Ecological Disasters of the World
Dioxin Cloud In Italy
In a chemical factory accident, a dioxin cloud near Seveso, Italy, sickened at least 2,000 people. It also led to the slaughter of 80,000 animals to prevent the poison from entering the food chain. Following a settlement in 1980, five employees of the plant named Givaudan, were criminally investigated and found guilty, and the corporation was ordered to pay 20 billion lire (approximately $13 million) in compensation. The catastrophe also prompted Europe to pass the Seveso Directive in 1982, which governs the manufacture and storage of hazardous products.
Amoco Cadiz Tanker Spill
A tanker carrying Amoco spilled an estimated two million barrels of oil off the coast of France, damaging nearly 200 miles of shoreline and endangering wildlife. The accident occurred just a month after signatories to the International Convention for the Prevention of Pollution from Ships (MARPOL) met to discuss tightening safety regulations for tankers. A US district judge ordered Amoco to pay $200 million in cleanup costs in response to a lawsuit filed by the French government, businesses, and private citizens. The MARPOL agreement was ratified by a sufficient number of countries in 1982, and the new international tanker rules came into force a year later. However, it is unclear about the impact the incident had on ratification.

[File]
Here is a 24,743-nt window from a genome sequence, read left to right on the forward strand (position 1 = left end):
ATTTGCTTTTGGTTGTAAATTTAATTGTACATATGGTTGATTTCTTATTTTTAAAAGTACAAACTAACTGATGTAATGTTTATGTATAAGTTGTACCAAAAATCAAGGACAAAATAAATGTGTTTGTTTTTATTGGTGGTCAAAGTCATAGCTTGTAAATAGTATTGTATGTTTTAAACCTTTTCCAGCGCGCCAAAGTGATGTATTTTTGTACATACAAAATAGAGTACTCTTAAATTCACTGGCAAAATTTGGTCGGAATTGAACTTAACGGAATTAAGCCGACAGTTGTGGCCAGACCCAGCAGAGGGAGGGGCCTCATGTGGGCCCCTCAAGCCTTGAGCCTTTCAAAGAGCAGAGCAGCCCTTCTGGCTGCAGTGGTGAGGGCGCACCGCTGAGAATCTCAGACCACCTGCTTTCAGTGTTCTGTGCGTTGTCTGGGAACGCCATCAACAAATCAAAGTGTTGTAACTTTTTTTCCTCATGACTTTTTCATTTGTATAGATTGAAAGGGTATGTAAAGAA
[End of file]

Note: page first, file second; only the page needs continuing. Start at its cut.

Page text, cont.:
Chernobyl Nuclear Disaster
A reactor explosion at the Chernobyl Nuclear Power Plant in Soviet Ukraine in 1986 still clouds the future of nuclear power around the world. The Chernobyl disaster killed thirty-one people directly, though WHO estimates of the long-term mortality toll range from five thousand to ninety thousand. The catastrophe resulted to almost 110 nations signing the Convention on Early Notification of a Nuclear Catastrophe, which requires notification of any potential cross-border nuclear accident.
Bhopal Cyanide Gas Leak
A methyl isocyanate gas leak from a Union Carbide chemical facility in Bhopal, India, killed at least 4,000 people. It also sickened an estimated half-million people, and left survivors with various health problems, including blindness, chronic respiratory problems, and birth deformities. The Indian government accepted$470 million compensation from Union Carbide in 1989, which the victims claim is insufficient. New Delhi later requested that the company’s CEO be extradited to the United States for criminal prosecution, but Washington refused. The CEO later died in 2014. Victims in India are still fighting for compensation. Following the tragedy, the Indian government enacted legislation to handle industrial accidents, including the Environment Protection Act of 1986 and the Public Liability Insurance Act of 1991.